Alcohol addiction can be hard to recognize. The slippery slope from social to chronic drinking is a lot steeper than most people think. It’s critical, then, to look for warning signs in your drinking habits. Understanding alcohol addiction is necessary for avoiding it— but sometimes also the first step to overcoming it.
The Progression of Alcohol Addiction
You can gain a better understanding alcohol addiction by observing its progression. Alcohol addiction is not something a drinker can instantaneously develop in one evening. It’s a process that starts with the first drink. With time, if your habits are left to snowball out of control and your tolerance increases, social drinking can become problem drinking. Then problem drinking can become alcohol abuse. Down the line, alcohol abuse can turn into alcohol addiction, which can also be known as alcohol dependency or simply alcoholism.
The Origins of Alcohol Addiction
Understanding alcohol addiction requires understanding how it starts. Alcohol addiction can take root in multiple ways. It can be caused by genetic predisposal, triggered by physical or psychological distress, influenced by social factors, or a mixture of any of the three. Sometimes a stressful event, like a death in the family, can spark a drinking problem that leads to addiction. Other times, you’re at greater risk simply because you have a habit of drinking every day, even in small doses. Additionally, your risk of becoming an addicted to alcohol is about four times greater if you have an alcoholic parent.
You may be developing an alcohol addiction or already have one if you:
- feel guilty about your drinking habits.
- are ashamed of yourself for drinking.
- think you need to lie about your drinking.
- hide your drinking from family and friends.
- need to drink in order to feel relaxed or “normal.”
- “black out” regularly.
If you already have an alcohol addiction, you may try to deny it by:
- downplaying how much you actually drink.
- ignoring the negative consequences of your drinking habits.
- claiming that others are exaggerating your drinking habits.
- condemning others for your drinking or drinking-related problems.
The Effects of Alcohol Addiction on You
Alcohol addiction bleeds into all aspects of your life. Long-term addiction, if left untreated, can have a serious impact on your health. In fact, alcohol addiction can open up susceptibility to health issues like:
- Cirrhosis of the liver
- Chronic heart disease
- Heart attack or stroke
- Liver cancer
- Stomach cancer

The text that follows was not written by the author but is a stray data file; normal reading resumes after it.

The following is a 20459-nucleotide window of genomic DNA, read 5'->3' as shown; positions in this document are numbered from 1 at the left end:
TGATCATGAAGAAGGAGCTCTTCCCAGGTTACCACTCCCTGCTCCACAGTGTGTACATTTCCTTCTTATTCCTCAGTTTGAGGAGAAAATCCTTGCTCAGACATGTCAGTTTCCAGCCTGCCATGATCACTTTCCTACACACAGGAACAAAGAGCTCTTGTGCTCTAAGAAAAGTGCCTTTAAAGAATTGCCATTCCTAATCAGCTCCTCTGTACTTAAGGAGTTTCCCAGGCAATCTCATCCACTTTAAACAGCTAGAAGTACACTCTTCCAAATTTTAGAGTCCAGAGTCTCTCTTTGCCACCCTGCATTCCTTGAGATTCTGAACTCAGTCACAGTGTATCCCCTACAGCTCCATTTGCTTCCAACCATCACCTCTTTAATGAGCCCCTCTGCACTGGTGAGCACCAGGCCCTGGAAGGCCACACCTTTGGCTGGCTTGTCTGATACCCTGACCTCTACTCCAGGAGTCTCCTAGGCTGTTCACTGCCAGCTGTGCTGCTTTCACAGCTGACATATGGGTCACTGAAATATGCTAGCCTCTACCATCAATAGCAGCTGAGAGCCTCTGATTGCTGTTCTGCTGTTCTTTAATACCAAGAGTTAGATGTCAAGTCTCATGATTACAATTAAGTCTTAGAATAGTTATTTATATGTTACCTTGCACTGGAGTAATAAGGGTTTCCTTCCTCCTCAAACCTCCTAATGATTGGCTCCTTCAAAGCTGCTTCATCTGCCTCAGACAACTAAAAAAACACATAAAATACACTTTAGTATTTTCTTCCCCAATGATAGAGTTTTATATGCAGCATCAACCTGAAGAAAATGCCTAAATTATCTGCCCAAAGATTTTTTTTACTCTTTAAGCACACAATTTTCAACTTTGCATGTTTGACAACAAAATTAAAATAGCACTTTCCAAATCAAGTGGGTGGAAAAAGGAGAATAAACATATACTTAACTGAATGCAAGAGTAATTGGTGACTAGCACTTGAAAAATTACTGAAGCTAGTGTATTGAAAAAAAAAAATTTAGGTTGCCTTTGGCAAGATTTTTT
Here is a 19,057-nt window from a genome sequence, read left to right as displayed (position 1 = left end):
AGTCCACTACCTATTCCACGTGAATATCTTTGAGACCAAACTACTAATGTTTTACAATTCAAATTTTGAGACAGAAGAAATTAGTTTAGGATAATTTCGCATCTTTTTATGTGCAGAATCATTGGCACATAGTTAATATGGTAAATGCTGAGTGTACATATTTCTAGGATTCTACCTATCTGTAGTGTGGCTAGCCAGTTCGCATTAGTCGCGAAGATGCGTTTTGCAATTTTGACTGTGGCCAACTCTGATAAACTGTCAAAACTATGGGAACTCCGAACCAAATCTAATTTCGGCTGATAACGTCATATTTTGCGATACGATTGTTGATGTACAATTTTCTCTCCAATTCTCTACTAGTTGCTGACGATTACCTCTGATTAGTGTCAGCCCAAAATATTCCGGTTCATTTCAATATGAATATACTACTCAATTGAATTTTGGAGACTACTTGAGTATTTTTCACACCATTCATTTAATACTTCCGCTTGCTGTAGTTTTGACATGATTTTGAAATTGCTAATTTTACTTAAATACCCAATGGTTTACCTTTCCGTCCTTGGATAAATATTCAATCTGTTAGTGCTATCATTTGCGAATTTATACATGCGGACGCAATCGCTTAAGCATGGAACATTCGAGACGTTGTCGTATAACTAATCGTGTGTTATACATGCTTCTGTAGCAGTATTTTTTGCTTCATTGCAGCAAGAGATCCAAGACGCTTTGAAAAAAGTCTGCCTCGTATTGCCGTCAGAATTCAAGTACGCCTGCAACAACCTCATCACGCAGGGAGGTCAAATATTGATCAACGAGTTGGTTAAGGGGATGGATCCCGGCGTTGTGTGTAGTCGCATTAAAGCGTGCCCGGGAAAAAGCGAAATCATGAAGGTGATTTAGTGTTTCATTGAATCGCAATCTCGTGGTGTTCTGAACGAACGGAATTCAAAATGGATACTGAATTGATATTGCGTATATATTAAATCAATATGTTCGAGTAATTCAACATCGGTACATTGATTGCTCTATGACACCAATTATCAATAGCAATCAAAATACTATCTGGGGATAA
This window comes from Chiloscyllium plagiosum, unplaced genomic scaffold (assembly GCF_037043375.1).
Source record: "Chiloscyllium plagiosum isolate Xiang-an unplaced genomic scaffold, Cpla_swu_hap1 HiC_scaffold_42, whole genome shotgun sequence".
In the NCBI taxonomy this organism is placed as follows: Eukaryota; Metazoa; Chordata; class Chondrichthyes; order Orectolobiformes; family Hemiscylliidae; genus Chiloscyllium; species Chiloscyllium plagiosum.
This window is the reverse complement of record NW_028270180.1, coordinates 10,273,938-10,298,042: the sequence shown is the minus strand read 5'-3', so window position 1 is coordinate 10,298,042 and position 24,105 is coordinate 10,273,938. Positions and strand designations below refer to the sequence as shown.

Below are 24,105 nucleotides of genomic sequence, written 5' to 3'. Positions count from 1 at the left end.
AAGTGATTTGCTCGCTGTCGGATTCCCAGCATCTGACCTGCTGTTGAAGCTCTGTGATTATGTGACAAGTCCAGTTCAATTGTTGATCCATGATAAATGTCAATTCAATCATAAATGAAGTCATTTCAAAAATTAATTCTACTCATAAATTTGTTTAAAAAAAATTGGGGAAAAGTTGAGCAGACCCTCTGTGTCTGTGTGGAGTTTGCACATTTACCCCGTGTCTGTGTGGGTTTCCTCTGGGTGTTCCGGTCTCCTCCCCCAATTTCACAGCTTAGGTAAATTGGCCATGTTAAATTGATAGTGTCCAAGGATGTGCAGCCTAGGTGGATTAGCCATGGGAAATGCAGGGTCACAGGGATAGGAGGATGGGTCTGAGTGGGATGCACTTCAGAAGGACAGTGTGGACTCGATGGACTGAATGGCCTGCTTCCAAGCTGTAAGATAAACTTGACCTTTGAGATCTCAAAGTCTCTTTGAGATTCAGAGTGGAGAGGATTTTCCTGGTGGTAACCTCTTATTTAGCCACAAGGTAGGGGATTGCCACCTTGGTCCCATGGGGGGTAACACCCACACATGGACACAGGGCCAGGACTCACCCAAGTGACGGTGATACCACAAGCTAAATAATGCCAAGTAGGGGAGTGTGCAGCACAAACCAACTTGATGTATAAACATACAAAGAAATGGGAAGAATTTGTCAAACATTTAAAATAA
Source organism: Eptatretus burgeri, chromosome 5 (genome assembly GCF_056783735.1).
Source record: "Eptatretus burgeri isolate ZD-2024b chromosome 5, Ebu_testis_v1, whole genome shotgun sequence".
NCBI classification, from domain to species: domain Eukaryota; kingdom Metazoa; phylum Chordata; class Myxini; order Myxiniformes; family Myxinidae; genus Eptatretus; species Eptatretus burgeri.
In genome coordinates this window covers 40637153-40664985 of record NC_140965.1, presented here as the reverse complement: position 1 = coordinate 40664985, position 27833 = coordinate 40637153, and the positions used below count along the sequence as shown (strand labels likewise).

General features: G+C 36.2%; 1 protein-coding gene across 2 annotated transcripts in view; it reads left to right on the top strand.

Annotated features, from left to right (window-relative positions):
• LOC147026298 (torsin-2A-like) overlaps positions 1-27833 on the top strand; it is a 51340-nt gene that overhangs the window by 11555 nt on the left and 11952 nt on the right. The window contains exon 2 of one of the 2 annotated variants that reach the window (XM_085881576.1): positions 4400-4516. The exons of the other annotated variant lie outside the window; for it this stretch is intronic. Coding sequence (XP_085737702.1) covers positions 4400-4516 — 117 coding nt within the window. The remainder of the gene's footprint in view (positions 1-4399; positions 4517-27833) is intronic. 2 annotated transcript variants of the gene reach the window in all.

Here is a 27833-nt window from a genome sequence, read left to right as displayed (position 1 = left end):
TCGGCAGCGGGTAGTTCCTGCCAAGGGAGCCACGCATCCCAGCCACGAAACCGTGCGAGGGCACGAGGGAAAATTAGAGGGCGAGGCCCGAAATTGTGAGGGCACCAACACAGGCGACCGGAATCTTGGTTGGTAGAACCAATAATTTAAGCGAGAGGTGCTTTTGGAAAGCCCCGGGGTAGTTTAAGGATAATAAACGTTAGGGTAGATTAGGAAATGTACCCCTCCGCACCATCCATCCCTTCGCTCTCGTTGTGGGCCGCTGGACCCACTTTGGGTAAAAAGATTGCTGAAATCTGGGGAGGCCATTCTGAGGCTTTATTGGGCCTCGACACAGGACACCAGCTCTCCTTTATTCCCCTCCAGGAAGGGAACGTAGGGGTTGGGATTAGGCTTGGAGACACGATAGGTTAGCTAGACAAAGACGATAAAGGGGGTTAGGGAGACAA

- Throat cancer
- Breast cancer
Your physical health isn’t all that’s put at risk in alcohol addiction, however. Your emotional health is also at risk during alcohol addiction, as are your finances, profession, and relationships. Part of understanding of alcohol addiction is the knowledge that it affects more than just you—it affects your family, friends, and colleagues, too.
The Effects of Alcohol Addiction on Loved Ones
Alcohol addiction puts an enormous strain on your loved ones. Most of the time, if a loved on is struggling with an addiction, family and close friends will do all they can to help, even if it’s misguided. They may try to cover for you by doing things like cleaning up after you, lying to others for you, or taking on more work to support you. This, however, can have serious consequences. Pretending that nothing is wrong will eventually backfire. In fact, people addicted to alcohol have statistically higher rates of divorce or separation, involvement in domestic violence, unemployment, and even poverty.
Understanding Alcohol Addiction for Recovery
Admitting the problem is difficult, but you shouldn’t feel ashamed. You are not alone. Alcohol addiction affects millions of families, and recovery is possible for both you and your loved ones. It will take time, patience and a lot of support, but achieving sobriety for a happy and healthy life is within reach. At Rebound Institute, our programs and services will enable you to face the problems that led to your drinking problem so that you can overcome them and the addiction. If you or someone you know is suffering from an addiction to alcohol, call us today at 877-2REBOUND and take your first step toward sobriety.